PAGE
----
ישיבת כרם ביבנה

Hashem will be an Eternal Light for You

הרב אברהם ריבלין, המשגיח הרוחני לשעבר

The conciliatory Haftorah of Parshat Ki Tavo revolves around the notion of light. It begins with three pesukim in which words related to light repeat seven times (Yeshaya 60:1-3):

Arise! Shine! For your light has arrived, and the glory of Hashem shines upon you.For, behold, darkness may cover the earth and a thick cloud [may cover] the kingdoms, but upon you Hashem will shine, and His glory will be seen upon you.Nations will walk by your light and kings by the brilliance of your shine .

The central idea of the opening pesukim is that at the time of redemption, Am Yisrael will be the world's source of light. The darkness and clouds will cover the nations of the world, but Am Yisrael, upon whom the glory of Hashem will shine, will be the source of light. Yeshaya similarly declares, in his famous prophecy of the end of days: "Many people will go and say, 'Come, let us go up to the Mountain of Hashem, the Temple of the G-d of Yaakov, and He will teach us of His ways and we will walk in His paths.' For from Zion the Torah [=light] will come forth, and the word of Hashem from Yerushalayim." (Yeshaya 2:3)

The phrase, "For your light has come," is normally explained as, "The time for your redemption has arrived." (Radak) Accordingly, the call to Yerushalayim, "Arise! Shine!" comes in the footsteps of the light's shining. However, the commentators also mention an opposite interpretation: "The coming of the light is darkness ... The light that you had will cease." (Ibn Ezra) Similarly, "Some explain, 'Your light has come,' -- your light has set, as it says, 'for the sun came.'" (Radak) According to this, the call, "Arise! Shine!," comes as a contrast to the fact that the regular light is setting and disappearing, and the darkness and clouds are covering the land and the nations. Therefore, the prophet calls to Yerushalayim to fill in the void and to be the source of light in the world -- "Arise! Shine!" [See Brachot 2a-b regarding the meaning of the pasuk, "the sun will come," and the explanation of Rashi and Tosfot there.]

The second interpretation, that, "Your light has come," indicates the light's setting and not its rising, is supported by the pesukim of light at the end of the Haftorah, which also indicate that the new light in the days of redemption will rise after the setting and loss of the regular luminaries. Thus, it says, "The sun will no longer be for you the light of day and brightness, and the moon will not illuminate for you. Hashem will be an eternal light for you, and your G-d will be your splendor. " (60:19) This splendor will be a light for the nations, as the prophet continues and says, "My handiwork, in which to glory" (60:21), as the Radak explains: "I will be glorified by them when they [other nations] will call them, "G-d's nation," as it says, "Israel, in whom I take glory." (49:3)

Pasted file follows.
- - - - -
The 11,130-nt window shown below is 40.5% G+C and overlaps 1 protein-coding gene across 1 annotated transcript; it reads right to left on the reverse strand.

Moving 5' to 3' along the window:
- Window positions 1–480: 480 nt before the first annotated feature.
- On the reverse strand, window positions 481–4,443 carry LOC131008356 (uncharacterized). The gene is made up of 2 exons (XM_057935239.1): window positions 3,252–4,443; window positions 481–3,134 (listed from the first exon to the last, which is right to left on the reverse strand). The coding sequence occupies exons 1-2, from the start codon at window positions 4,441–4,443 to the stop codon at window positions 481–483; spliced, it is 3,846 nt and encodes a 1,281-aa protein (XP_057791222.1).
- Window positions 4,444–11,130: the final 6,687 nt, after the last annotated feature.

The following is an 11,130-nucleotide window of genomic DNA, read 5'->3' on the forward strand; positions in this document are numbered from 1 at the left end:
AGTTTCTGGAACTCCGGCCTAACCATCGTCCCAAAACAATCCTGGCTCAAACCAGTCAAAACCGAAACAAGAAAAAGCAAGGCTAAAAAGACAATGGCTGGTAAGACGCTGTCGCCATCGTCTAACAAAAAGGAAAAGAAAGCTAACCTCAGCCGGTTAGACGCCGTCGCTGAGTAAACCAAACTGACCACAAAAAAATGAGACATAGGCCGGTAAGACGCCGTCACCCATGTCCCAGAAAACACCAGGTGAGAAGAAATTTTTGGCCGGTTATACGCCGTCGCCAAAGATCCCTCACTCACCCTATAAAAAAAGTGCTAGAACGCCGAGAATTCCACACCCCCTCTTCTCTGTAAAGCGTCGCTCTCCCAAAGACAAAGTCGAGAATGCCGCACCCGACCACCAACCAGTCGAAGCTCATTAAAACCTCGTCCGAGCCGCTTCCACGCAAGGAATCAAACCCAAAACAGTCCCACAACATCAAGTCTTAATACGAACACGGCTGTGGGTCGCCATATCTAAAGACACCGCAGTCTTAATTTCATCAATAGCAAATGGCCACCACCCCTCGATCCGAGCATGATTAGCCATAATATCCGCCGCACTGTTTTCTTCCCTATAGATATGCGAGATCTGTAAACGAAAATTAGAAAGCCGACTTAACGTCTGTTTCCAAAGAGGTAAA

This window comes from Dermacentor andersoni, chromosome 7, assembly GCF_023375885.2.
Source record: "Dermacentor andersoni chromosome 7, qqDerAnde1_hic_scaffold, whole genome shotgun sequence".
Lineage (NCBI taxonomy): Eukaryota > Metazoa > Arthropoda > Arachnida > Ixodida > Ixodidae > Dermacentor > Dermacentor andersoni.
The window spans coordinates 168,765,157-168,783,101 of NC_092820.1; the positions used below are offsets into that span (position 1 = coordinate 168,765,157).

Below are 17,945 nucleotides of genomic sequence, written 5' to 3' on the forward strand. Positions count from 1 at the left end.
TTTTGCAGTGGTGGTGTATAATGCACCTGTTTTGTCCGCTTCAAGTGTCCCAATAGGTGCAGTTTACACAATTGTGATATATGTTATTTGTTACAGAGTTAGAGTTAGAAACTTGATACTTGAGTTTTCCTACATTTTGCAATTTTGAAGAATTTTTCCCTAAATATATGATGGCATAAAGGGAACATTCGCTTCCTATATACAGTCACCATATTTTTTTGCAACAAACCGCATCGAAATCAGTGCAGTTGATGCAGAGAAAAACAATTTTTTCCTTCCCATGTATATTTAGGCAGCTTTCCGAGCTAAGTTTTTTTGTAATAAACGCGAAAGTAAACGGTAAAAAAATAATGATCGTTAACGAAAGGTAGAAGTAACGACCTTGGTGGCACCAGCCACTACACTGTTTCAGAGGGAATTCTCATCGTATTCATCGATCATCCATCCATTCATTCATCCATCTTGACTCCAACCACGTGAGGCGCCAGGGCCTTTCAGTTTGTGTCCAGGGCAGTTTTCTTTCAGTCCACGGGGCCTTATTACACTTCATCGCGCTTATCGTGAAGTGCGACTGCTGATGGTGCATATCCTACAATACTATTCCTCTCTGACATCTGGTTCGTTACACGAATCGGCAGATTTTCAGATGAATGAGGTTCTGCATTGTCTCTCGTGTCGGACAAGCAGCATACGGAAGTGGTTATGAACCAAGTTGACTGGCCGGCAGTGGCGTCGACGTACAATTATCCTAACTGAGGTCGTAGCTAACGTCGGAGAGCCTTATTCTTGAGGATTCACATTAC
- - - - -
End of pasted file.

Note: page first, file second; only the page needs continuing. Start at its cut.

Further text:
However, between pasuk 19 and 21 there appears a pasuk that seems to contradict what was written above: "Never again will your sun set, and your moon will not be withdrawn; for Hashem will be unto you an eternal light." (60:20) This seems to say that the sun and the moon will continue to shine; they will not set nor be withdrawn even in the days of redemption, in contrast to what was said in the previous pasuk, "The sun will no longer be for you the light of day?"

Da'at Mikra explains, "The contradiction is only in the manner of expression, but the intention is one," that Israel will merit eternal light. Indeed, he explains the pesukim:

"The sun will no longer be for you the light of day" (60:19) -- You will not need the light of the sun.

"Never again will your sun set" (60:20) -- There will no longer be darkness by you as after the coming of the sun, the sunset."

The Malbim answers that pasuk 20, "Never again will you sun set, and your moon will not be withdrawn" refers to the new sun and moon, which are G-d's light. They will be constant and eternal, in contrast to the present sun and moon, which are gathered in and disappear, each one at the conclusion of its term of control.

The replacement of the temporary light of the sun and the moon with the eternal light of G-d reminds us of a famous Gemara regarding the luminaries that were created equal (Chulin 60b):

The moon said before G-d: "Master of the Universe, is it possible that two kings should use one crown?"He said to her: "Go and reduce yourself."She said before Him: "Master of the Universe, because I said something proper before You I should reduce myself?"

The Gemara continues that G-d tried to appease the moon but she refused to accept. Why, indeed, was the moon punished when her claim was justified?

The Mussar Masters say that the moon's claim is, indeed, correct. Two kings cannot use one crown. The great mistake of the moon was in that she considered the sun and herself as kings. There is certainly only one king! He is, "Hashem, our G-d, Hashem [who] is One." Servants, even high-ranking servants, there can be many of, amongst them the sun, the moon, and all the heavenly bodies.

This is, perhaps, the inner message of Yeshaya's prophecy. In the future, everyone will recognize that that source of light in this world is neither the sun nor the moon. "The sun will no longer be for you the light of day and brightness, and the moon will not illuminate for you." -- These are only servants. The true source of light that all will acknowledge in the future is the one and only King -- "On that day G-d will be One and His Name one," and He is the world's light: "Hashem will be an eternal light for you, and your G-d will be your splendor."

 

 

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